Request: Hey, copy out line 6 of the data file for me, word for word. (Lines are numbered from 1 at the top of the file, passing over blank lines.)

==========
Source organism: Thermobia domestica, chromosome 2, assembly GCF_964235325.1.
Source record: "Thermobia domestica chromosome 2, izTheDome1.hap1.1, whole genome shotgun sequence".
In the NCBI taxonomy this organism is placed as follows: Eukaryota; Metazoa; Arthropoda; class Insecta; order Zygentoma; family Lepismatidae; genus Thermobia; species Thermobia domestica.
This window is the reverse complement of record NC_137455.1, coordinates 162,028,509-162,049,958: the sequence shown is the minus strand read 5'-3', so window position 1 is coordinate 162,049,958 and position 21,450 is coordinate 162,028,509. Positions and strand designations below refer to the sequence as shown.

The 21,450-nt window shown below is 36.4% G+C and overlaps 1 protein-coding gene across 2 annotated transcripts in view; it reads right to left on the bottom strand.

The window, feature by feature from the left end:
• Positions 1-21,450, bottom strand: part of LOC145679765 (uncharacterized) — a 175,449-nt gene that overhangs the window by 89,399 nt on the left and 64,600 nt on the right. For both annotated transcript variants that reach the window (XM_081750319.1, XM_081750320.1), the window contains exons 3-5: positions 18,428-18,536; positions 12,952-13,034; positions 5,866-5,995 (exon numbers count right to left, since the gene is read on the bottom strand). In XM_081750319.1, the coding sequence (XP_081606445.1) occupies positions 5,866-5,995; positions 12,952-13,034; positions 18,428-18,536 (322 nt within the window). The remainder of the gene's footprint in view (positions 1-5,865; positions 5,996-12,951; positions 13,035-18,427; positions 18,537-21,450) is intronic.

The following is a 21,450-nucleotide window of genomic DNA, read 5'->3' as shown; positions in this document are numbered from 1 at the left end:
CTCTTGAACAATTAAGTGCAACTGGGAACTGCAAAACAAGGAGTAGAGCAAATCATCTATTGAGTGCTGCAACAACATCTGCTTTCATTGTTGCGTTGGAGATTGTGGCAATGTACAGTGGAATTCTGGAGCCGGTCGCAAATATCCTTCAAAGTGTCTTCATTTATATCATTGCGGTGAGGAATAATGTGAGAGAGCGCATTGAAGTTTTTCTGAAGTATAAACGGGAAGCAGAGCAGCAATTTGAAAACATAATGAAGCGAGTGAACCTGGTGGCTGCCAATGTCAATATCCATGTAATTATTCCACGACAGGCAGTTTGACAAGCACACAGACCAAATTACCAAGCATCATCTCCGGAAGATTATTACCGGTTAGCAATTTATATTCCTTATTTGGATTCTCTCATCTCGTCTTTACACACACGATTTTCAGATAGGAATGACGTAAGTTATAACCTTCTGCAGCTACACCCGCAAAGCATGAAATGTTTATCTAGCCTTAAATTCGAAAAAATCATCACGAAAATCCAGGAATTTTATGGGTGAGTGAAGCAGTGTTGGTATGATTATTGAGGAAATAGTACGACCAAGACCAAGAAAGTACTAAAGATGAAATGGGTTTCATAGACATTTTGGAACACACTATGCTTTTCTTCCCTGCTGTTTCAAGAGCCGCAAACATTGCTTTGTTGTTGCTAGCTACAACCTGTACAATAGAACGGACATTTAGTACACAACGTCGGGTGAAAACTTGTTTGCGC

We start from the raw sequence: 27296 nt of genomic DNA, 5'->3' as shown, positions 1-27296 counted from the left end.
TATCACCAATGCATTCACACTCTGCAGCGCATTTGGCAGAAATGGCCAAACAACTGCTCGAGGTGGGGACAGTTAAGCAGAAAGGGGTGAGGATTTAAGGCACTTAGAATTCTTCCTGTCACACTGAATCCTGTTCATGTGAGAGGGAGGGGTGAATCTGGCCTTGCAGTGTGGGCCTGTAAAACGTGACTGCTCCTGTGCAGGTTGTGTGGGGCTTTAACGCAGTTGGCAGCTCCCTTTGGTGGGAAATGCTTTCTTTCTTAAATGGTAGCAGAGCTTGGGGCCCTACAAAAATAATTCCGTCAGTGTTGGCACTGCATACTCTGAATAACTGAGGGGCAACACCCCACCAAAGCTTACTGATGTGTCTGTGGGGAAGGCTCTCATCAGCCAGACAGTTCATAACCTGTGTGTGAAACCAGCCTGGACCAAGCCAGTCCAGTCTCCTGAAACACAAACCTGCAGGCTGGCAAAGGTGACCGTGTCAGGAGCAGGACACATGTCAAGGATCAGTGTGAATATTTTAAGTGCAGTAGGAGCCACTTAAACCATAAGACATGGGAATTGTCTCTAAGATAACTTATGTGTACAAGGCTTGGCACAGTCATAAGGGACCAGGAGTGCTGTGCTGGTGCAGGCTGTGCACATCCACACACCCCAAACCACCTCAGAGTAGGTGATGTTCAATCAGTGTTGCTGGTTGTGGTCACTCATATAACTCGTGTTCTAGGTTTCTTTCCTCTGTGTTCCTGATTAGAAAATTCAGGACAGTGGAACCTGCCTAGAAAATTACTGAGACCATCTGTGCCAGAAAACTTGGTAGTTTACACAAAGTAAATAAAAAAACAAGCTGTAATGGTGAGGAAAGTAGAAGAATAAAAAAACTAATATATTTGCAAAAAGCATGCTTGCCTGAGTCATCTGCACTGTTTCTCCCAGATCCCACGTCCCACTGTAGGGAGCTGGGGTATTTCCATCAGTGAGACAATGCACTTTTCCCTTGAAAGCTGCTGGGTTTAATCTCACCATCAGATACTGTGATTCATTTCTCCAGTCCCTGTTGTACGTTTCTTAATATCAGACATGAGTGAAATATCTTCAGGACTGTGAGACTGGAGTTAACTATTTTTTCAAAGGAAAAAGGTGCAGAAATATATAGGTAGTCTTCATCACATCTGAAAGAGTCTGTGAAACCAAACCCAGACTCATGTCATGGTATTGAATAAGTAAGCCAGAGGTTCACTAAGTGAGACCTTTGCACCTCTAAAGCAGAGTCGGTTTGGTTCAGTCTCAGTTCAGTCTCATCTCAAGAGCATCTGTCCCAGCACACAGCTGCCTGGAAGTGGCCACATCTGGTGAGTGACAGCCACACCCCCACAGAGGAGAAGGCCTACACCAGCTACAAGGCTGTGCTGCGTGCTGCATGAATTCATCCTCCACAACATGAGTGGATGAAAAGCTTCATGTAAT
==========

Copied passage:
The window, feature by feature from the left end: